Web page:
Sex! (And Ankylosing Spondylitis)

There. I’ve said it. Not out loud, of course, but on the page. Sex. It’s a great word when you think about it. It’s short – which can be a good thing if you have a bus to catch – and it’s sweet. But not like a boiled sweet kind of sweet. More like an Eton Mess kind of sweet – a bit worse for wear. A bit like it’s been there and back again but feels all the better for having done so.

Sex has played a major part in most of our lives – with the exception of those who abstain for whatever reasons; nuns, nerds, men who wear only one bicycle clip.

But, of course, with time, and age, and aches and pains, (and AS), all things start to slow down. For many, memories of making "the beast with two backs" can be so distant that they are only played out inside their heads in grainy black and white. Like some old Laurel and Hardy movie – only with fewer laughs. Or maybe more laughs. Depending on how well it’s going and who you are having it off with.

My journey begins

My own journey began when I was too young to really know what sex was. What I did know was that my eyes would narrow, and my stomach would turn over, whenever Sophia Loren pitched up on our telly. Or Liz Taylor. Or Gina Lollobrigida. Or Jane Mansfield. Or Marilyn Monroe. (You might want to make yourself a cup of tea here, this list could go on for some time). Or Vivien Leigh. Or Rita Hayworth. Or Elsie Tanner. Or Jane Fonda. Or Mae West (don’t ask). Or the young woman from The Beverley Hillbillies, Not grandma. The other one.

And then, when you finally discover what you think sex is, you must come to terms with the idea that someone other than your mum will see you naked. And that’s not the worst bit. There’s the godawful build-up to it. I hated all that. I had no clue about any of it. I didn’t know if a girl was interested in sex or if she wasn’t. I was too scared to ask.

Back in the supposedly decadent sixties and seventies asking someone if they wanted a shag, wasn’t the done thing. It took me bloody ages to finally get round to it. And when I did, I decided the best course of action was to go at it like I was in the 100m sprint. Head down, legs going like pistons, keep your eye on the prize and never, ever look over your shoulder to see who is behind you.

I needed practice

With practice, you should get good at it. But, as with all things, I needed a lot of practice before I got good. Unlike learning to play the mouth organ – which is another thing I never got good at – when it comes to sex, you need someone to practice with. Well, most of the time anyway.

Eventually, if you are lucky, you meet someone nice and you fall in love and so sex gets to be good. You learn to tuck your elbows in and keep your back straight. A bit like you do when lifting a heavy object, such as a cannon ball - or a dead relative.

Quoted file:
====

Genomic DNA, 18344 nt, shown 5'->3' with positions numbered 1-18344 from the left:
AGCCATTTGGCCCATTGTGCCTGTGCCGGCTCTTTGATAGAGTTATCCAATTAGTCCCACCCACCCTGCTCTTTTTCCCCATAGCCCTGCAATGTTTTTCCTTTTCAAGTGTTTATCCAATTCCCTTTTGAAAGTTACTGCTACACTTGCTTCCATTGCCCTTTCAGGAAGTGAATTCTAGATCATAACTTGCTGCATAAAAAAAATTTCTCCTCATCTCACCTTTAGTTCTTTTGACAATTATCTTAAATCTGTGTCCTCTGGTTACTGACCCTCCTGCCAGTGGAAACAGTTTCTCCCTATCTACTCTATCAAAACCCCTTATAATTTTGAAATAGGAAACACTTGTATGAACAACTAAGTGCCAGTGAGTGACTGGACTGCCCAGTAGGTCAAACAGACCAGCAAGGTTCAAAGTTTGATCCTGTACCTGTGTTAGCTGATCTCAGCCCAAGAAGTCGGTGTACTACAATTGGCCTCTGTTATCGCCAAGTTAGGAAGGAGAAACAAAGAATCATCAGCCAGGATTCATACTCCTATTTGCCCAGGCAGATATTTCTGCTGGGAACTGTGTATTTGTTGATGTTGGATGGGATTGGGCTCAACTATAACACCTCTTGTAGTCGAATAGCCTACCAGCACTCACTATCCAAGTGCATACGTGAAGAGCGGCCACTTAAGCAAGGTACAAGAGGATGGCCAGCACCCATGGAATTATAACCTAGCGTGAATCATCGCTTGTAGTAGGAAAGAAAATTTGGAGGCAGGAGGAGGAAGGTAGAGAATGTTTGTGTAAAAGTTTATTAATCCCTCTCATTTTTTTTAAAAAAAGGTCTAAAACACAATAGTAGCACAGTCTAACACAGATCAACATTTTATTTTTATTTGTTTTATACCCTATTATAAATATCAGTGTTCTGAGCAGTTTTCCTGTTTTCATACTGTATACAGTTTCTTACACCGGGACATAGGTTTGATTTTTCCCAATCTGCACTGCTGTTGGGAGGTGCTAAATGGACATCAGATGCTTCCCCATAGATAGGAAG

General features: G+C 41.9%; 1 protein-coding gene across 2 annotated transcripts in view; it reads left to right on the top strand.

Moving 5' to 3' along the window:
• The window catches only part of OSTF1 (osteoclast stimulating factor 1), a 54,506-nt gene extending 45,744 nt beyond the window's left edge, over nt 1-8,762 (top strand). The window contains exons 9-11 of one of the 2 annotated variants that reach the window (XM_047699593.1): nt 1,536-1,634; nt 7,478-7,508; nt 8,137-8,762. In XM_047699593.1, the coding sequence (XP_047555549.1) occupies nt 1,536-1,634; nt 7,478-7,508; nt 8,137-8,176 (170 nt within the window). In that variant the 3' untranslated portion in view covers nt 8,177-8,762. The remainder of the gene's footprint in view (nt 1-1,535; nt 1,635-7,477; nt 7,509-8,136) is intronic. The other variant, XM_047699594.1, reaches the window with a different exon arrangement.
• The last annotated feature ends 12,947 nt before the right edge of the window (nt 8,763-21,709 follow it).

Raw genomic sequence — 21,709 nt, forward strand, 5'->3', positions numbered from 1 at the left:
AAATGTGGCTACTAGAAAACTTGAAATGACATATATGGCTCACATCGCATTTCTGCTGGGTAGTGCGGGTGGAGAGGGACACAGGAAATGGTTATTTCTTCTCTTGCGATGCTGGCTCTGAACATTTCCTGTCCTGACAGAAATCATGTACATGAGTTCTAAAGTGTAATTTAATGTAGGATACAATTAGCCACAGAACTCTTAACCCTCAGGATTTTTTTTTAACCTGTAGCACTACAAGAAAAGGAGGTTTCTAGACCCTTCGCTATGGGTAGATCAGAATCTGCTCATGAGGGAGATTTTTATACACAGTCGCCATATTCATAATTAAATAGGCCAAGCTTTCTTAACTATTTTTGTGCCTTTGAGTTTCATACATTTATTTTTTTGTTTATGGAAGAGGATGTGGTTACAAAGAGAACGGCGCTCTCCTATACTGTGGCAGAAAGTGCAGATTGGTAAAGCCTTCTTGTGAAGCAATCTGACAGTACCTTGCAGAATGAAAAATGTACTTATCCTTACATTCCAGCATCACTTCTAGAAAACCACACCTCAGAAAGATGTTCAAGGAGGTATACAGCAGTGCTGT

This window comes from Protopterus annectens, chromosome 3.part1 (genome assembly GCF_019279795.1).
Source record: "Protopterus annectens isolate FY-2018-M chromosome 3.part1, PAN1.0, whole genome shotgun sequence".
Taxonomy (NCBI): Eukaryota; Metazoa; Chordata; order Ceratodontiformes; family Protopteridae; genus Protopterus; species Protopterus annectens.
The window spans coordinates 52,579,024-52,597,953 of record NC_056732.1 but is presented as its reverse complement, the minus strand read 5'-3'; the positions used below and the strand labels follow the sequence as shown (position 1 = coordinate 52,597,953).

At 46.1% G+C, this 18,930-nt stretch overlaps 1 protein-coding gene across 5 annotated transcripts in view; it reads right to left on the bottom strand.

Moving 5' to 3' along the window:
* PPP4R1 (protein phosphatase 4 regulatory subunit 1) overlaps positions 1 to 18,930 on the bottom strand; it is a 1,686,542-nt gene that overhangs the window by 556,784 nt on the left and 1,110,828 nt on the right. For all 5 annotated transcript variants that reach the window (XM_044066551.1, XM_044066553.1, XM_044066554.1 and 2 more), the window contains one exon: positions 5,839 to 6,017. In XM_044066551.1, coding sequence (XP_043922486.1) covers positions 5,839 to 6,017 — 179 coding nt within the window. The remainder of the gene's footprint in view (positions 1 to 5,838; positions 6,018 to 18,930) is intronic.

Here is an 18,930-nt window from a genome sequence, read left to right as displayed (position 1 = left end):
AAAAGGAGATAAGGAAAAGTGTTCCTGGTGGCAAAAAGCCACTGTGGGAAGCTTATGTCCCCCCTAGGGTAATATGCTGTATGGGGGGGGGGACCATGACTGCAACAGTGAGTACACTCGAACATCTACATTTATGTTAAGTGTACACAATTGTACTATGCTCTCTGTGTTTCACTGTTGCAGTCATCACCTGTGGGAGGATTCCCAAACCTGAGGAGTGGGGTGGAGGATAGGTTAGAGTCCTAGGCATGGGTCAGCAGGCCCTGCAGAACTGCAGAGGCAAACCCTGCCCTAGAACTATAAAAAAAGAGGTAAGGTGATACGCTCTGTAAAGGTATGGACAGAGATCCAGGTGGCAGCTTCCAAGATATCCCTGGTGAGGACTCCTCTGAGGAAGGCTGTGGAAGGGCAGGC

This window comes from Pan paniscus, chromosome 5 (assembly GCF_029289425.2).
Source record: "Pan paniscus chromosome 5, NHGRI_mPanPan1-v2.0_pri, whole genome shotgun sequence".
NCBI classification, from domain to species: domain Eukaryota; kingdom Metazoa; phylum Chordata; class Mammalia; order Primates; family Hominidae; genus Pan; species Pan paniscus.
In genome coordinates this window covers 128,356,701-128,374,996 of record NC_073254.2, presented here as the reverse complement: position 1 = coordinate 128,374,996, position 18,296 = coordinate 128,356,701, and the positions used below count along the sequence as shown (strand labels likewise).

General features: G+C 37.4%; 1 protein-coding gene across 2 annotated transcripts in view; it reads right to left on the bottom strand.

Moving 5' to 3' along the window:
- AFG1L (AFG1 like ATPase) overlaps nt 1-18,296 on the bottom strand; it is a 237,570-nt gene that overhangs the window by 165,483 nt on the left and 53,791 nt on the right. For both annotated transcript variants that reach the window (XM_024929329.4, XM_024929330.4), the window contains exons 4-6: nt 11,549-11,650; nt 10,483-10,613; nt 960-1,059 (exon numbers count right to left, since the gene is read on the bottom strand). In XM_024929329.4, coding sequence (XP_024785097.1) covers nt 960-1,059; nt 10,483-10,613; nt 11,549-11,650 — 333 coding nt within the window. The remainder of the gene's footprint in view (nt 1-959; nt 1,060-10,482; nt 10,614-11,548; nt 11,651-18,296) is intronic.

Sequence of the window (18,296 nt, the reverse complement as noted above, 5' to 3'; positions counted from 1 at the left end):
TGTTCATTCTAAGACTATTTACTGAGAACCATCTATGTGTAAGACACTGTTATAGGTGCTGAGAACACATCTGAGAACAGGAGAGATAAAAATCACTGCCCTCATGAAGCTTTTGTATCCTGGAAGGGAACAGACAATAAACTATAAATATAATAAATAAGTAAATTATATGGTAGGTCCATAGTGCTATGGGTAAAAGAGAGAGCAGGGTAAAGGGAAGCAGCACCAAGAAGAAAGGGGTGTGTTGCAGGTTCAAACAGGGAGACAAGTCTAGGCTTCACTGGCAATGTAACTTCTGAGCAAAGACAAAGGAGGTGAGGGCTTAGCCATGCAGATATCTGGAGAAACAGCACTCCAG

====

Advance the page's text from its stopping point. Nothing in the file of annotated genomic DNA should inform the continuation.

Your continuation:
You also learn to avoid non-sex related topics:

"I saw Dave in Tescos on Saturday, he’s getting a puppy. Lord knows why. He hates dogs."

Oh, one final thing, don’t keep asking if you are doing it properly. That’s a right turn off too – apparently.

My own experience of sex as an AS sufferer has been interesting

I have very limited movement in my neck and what with that and my fading eyes, it means it could be anyone coming at me to begin with. I mean, it never is just anyone. It’s always the same person. Not that I’m complaining. But maybe coming at me from the other side of the bed might add a little something. It couldn’t hurt, could it? Or could it? I’m sure know one needs reminding how painful it can be shifting position once you’ve got yourself settled for the night.

Then there’s the groaning. The groaning used to mean something else back in the day. It was a good thing. Not too much groaning though. Don’t lay it on with a trowel. I remember a few years ago, Teresa and I were sat in bed drinking our cocoa and trying not to listen to the couple next door going at it. The woman sounded like she was auditioning for a role in Wagner’s "The Ride of the Valkyries" (YouTube it if you want to make this section fully immersive).

I pretended not to notice, and kept my head buried in the book I was reading. It was called "My Secret Gardener" and wasn’t what I’d expected. So far, I’d read chapters on how to increase the size of my radish and how best to breathe life into an ailing clematis.

Meanwhile, next door was still getting on with things, and Teresa and I were silently praying our ordeal would soon be over. When suddenly the woman let out such a high-pitched scream that several dogs living in the area joined in with a howling chorus and caused our portrait of Her Majesty the Queen fall off the wall.

It was then that Teresa, who never once looked up from her copy of Woman’s Own, muttered, "She’s putting that on."

And I thought; I bloody hope so, because if she isn’t I’ve been doing it wrong for the past fifteen years.

There’s no moral to this story. No words of wisdom or tips to share. Nothing ground breaking. Only this. Take it easy. Go slow. Be nice to your bones. Say, ouch, if it hurts. And finally, never forget, there’s more than one way to skin a cat.

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